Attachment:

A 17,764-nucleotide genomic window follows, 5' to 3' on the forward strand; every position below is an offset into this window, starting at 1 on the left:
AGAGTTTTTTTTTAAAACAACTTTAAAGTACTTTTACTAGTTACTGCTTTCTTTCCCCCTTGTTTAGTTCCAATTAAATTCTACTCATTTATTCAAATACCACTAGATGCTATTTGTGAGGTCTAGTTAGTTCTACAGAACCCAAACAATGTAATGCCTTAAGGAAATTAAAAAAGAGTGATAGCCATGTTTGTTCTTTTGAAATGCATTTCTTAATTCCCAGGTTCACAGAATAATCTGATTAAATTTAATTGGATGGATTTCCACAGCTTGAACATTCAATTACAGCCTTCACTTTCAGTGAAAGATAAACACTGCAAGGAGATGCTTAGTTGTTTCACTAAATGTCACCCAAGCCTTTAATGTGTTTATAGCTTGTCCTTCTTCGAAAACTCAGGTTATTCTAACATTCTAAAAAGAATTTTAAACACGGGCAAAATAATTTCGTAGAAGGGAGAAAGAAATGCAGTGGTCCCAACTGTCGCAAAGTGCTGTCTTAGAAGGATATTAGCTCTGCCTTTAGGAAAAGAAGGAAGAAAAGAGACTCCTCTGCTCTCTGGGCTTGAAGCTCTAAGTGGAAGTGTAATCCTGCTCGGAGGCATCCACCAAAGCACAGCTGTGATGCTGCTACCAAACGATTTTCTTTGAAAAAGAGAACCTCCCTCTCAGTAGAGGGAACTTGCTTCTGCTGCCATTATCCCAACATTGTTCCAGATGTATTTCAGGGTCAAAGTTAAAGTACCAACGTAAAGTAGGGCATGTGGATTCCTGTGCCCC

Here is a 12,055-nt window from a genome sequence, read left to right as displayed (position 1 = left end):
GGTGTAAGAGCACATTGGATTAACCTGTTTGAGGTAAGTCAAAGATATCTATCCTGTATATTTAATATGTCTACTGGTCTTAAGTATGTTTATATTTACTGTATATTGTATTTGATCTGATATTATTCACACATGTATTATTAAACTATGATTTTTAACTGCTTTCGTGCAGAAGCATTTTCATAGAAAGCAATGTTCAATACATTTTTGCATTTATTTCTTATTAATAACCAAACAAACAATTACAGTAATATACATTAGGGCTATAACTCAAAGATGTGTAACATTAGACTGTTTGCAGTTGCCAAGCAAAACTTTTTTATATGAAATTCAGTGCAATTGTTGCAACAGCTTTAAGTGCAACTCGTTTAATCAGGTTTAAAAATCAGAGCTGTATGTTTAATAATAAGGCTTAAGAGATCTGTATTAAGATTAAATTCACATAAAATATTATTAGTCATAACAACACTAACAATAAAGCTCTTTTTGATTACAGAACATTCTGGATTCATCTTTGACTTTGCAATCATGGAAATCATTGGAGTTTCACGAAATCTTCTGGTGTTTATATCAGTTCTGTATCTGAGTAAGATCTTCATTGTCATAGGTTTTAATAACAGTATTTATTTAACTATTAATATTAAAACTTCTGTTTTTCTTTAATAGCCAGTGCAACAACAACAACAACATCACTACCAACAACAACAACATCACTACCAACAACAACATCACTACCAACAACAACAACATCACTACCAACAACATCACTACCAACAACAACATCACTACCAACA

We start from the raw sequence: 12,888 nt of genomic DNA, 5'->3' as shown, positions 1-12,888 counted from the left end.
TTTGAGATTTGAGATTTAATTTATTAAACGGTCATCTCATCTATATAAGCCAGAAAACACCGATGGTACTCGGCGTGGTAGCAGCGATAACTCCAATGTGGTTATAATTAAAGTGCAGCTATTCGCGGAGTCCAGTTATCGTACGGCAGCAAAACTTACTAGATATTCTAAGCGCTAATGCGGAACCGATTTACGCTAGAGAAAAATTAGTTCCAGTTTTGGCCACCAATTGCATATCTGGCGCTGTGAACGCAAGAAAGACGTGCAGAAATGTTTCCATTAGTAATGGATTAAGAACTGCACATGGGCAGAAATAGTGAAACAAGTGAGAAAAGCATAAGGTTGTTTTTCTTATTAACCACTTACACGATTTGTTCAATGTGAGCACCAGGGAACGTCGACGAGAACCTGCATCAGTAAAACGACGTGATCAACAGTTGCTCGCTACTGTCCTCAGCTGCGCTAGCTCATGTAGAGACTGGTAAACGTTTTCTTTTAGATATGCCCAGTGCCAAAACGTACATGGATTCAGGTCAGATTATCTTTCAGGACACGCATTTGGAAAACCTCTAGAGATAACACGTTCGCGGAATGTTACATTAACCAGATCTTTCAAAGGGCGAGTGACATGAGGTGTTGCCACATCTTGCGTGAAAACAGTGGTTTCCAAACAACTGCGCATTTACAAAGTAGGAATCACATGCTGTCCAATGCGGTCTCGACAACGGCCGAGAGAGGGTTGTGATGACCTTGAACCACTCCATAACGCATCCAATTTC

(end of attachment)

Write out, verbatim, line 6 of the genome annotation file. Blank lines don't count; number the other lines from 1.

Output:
TTTGAGATTTGAGATTTAATTTATTAAACGGTCATCTCATCTATATAAGCCAGAAAACACCGATGGTACTCGGCGTGGTAGCAGCGATAACTCCAATGTGGTTATAATTAAAGTGCAGCTATTCGCGGAGTCCAGTTATCGTACGGCAGCAAAACTTACTAGATATTCTAAGCGCTAATGCGGAACCGATTTACGCTAGAGAAAAATTAGTTCCAGTTTTGGCCACCAATTGCATATCTGGCGCTGTGAACGCAAGAAAGACGTGCAGAAATGTTTCCATTAGTAATGGATTAAGAACTGCACATGGGCAGAAATAGTGAAACAAGTGAGAAAAGCATAAGGTTGTTTTTCTTATTAACCACTTACACGATTTGTTCAATGTGAGCACCAGGGAACGTCGACGAGAACCTGCATCAGTAAAACGACGTGATCAACAGTTGCTCGCTACTGTCCTCAGCTGCGCTAGCTCATGTAGAGACTGGTAAACGTTTTCTTTTAGATATGCCCAGTGCCAAAACGTACATGGATTCAGGTCAGATTATCTTTCAGGACACGCATTTGGAAAACCTCTAGAGATAACACGTTCGCGGAATGTTACATTAACCAGATCTTTCAAAGGGCGAGTGACATGAGGTGTTGCCACATCTTGCGTGAAAACAGTGGTTTCCAAACAACTGCGCATTTACAAAGTAGGAATCACATGCTGTCCAATGCGGTCTCGACAACGGCCGAGAGAGGGTTGTGATGACCTTGAACCACTCCATAACGCATCCAATTTC